The deportation of the 19-year-old to Honduras, is planned for Sunday.
People gathered holding signs, chanting, calling on Butterfield for help to stall Immigration and Customs Enforcement and delay deportation plans so Guillen Acosta can plead his case.
Activists organizing the protest, from Alerta Migratoria NC, said they're concerned his due-process rights are being violated as Guillen Acosta is waiting to hear on a pending motion to re-open his case.
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They feel ICE is not letting Acosta have his day in court, so they've calling on Butterfield to persuade immigration officials to give him more time to fight his case.
In a statement to ABC11, Congressmen Butterfield said:
"Over the past few days, I have spoken with Secretary of Homeland Security Jeh Johnson, Director of Immigration and Customs Enforcement (ICE) Sarah Saldaña, and officials at the highest levels of the White House to express my displeasure with the continued detention of Wildin Acosta and the other North Carolina teenagers currently in ICE detention. During my conversations, I insisted that Mr. Acosta not be deported this Sunday and requested his release so he can have a fair shot at presenting his case for asylum. Mr. Acosta and other young people like him fled extreme violence and mayhem in Central America in search of refuge and a better life in the United States. I believe our limited resources would be better served focusing on dangerous criminals who pose a threat to our communities rather than high school students and teenagers trying to make better lives for themselves."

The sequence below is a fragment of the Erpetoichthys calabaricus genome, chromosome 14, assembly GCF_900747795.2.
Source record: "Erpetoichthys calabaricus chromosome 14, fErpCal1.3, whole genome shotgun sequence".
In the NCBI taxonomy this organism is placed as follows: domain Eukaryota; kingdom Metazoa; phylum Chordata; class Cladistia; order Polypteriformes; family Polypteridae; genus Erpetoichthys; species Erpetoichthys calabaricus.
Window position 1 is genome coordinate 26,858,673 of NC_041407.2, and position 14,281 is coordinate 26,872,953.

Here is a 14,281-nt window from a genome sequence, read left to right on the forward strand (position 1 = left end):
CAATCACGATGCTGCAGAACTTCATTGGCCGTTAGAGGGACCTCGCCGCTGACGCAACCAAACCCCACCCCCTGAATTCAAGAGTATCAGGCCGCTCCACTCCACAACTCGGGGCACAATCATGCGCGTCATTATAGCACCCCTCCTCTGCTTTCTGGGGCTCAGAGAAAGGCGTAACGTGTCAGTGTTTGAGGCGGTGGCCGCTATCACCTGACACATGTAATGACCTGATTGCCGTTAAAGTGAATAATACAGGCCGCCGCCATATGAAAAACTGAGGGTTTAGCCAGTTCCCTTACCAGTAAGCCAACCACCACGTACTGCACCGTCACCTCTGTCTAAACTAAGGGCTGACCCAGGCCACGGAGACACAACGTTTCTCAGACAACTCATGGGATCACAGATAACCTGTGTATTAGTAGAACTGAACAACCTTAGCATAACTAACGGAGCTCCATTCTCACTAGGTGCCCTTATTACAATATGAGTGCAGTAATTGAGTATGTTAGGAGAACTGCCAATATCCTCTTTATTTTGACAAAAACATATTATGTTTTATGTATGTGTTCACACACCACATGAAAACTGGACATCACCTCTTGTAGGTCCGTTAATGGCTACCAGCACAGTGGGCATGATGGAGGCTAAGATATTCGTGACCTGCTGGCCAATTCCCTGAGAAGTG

Butterfield's office said he received assurance from ICE Director, Sarah Saldaña that a decision would be made before the end of Friday, in the following statement:
Bryan Cox, spokesperson for Immigration and Customs Enforcement in the region, said the teenager was detained Jan. 28 and that "Mr. Guillen-Acosta falls within an ICE priority category due to a final order of removal issued by an immigration judge in March 2015."
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We spoke to family and friends earlier - all of them heartbroken and devastated.
His sister, Katherin Ruby Guillen Acosta, said in an interview that things would be grim for her brother if he were to be deported.
"What can we expect in our native countries? Death, delinquency," she said in Spanish. "And if we come here, it's because we're fleeing from the delinquency over there, in Honduras."
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A decade-long family friend of the Guillen Acosta family, and mentor to Wildin, said the teenager was an active soccer player and a big dreamer before he was captured by ICE agents and sent to a holding facility in Georgia.
"He was planning to go to Durham Tech after high school and he would like to become an engineer. Also to support his family; and he was a hard-working person," Ivan Almonte said.
"I know him and he's responsible. He's just a good example for other kids that immigrated from other countries. He wanted to be a better person," he added.
Wildin's mother, Delsia Acosta, said she spoke with her son twice Thursday, and that they both cried together, scared of what might come as they await the decision on whether or not there will be a delay on the Sunday deportation, but she said she's keeping her hopes alive in faith and prayer.
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